• Koljonen, Petri (2012)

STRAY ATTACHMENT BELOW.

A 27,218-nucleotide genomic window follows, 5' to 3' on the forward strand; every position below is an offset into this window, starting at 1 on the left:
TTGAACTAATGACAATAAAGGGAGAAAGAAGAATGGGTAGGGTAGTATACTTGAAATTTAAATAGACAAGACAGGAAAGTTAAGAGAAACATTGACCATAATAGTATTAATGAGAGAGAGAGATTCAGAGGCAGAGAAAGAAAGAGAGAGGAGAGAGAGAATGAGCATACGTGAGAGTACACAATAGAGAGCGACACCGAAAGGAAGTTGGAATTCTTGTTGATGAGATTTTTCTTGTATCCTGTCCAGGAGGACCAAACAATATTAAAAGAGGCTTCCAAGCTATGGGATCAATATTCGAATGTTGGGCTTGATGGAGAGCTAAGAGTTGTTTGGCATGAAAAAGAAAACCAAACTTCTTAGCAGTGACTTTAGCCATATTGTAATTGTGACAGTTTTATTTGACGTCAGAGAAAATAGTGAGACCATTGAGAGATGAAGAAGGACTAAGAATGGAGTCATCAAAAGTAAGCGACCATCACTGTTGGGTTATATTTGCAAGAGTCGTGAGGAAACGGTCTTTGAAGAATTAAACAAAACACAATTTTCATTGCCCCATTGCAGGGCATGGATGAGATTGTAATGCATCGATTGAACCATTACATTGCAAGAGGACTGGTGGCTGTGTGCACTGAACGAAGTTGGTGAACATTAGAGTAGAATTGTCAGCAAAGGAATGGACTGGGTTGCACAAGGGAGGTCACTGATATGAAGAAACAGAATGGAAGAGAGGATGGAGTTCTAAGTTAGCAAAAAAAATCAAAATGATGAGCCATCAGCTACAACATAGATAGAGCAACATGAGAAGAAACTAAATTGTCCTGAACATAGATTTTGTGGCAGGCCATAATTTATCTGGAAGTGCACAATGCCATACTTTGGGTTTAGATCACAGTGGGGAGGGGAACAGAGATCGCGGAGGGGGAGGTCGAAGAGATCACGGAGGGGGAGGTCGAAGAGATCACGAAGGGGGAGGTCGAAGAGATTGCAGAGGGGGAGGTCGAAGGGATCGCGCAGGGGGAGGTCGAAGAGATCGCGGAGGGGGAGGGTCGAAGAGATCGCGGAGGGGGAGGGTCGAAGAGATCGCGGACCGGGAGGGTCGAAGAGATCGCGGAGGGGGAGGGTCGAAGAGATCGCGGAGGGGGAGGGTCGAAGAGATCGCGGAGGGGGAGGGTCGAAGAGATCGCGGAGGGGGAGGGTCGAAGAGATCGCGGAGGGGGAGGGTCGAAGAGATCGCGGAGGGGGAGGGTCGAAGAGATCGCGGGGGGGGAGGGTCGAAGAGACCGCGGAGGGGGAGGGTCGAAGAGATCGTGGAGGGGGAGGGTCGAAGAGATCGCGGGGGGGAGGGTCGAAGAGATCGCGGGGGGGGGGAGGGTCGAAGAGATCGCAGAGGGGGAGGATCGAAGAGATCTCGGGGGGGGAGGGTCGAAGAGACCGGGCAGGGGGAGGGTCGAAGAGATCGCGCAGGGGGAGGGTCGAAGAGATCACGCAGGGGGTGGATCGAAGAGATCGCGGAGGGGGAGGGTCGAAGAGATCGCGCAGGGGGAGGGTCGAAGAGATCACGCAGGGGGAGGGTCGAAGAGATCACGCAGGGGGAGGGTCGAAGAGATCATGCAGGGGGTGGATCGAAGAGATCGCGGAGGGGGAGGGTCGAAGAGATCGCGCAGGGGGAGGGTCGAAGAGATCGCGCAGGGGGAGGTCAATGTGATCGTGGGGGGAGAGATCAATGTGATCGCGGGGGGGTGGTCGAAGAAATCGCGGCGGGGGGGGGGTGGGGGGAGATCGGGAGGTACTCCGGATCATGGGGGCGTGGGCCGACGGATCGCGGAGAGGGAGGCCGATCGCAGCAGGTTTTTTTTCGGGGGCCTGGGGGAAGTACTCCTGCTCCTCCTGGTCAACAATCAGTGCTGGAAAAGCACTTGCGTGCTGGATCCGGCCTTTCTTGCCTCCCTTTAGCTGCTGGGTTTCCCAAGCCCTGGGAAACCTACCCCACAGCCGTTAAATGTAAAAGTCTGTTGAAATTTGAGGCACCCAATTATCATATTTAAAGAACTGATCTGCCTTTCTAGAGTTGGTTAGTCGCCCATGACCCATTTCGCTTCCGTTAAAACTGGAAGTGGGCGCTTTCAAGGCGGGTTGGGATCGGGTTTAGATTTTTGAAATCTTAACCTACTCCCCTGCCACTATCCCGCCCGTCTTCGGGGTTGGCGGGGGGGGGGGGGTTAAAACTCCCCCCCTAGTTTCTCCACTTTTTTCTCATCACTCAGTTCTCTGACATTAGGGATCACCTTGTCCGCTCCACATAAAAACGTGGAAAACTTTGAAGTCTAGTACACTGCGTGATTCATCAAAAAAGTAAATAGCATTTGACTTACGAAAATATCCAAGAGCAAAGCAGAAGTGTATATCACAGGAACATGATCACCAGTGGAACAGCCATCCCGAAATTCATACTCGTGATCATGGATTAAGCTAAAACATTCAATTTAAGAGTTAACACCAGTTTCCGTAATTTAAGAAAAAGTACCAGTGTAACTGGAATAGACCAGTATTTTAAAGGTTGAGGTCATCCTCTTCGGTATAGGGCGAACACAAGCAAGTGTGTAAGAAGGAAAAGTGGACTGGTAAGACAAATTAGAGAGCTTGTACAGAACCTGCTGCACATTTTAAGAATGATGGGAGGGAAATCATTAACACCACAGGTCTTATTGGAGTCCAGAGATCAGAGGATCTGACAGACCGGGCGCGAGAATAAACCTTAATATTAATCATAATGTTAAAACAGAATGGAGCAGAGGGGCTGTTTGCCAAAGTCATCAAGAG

Parkinson's disease is characterized primarily as a bradykinetic disorder with severe nigral cell loss. In addition to motor symptoms, up to 85 % of patients with Parkinson's disease experience pain and in about 60 % of cases pain is related to Parkinson's disease. Most of it is classified as musculoskeletal pain. Bradykinesia and muscle cramps lead to pain by causing malpositions of joints and trunk. Up to 40 % of parkinson patients experience pain caused by dystonia. Neuritic or radicular pain is also related to Parkinson's disease. Less than 10 % of patients have primary central pain. Pain threshold and nociceptive flexon reflex threshold are lower among patients with Parkinson's disease than in healthy subjects. Common comorbidities, namely restless legs syndrome and depression can also exacerbate pain. The pathology of pain in patients is not well understood. It is known that basal ganglia take part in pain perception and modulation. Lesions in basal ganglia can interfere pain perception and cause the exacerbation of pain. The modulation of pain in central nervous system is altered and descending inhibitory tracts are thought to work insufficiently. Levodopa alleviates the pain in about 60 % of patients with Parkinson's disease suffering from pain. Levodopa normalizes dopamine function at least partly in basal ganglia and that way alleviates the pain caused by dysfunction of dopamine tracts. Levodopa relieves motor symptoms and so alleviates the secondary pain caused by muscle cramps and stiffness. Levodopa raises the pain thresholds of patients to normal level. Levodopa may have also a direct analgesic effect via dopamine D2 receptor activation. The mutations of the gene that codes catechol-O-methyltransferase (COMT) change its activity and are related to pain perception. Low COMT activity is related to several functional differences including increased sensitivity to pain and increased response to opioids. Also COMT inhibitors sensitize mice and rats to pain. The mechanism underlying the sensitization is not well understood. We examined the effects of COMT gene disruption and COMT inhibition in acute pain models. In the first part of our study, we examined the effect of COMT inhibitor OR-486 in COMT deficient mice. We tried to clarify wether sensitization to pain is caused by COMT inhibition or some other mechanism. We also tested the effects of endogenous opioids (swim stress) and exogenous opioid (morphine) in COMT deficient mice. In the second part, we tested the effects of an atypical COMT inhibitor CGP 28014 in acute pain models. CGP 28014 does not inhibit COMT in vitro but it inhibits the Omethylation of catecholamines in vivo. The main finding of our study was the sensitization to pain caused by CGP 28014. The result gives support to hypothesis claiming that sensitization to pain is caused by O-methylation of catecholamines. The results of our study are also in line with the theory that low COMT activity is related to pain sensitization and increased response to opioids.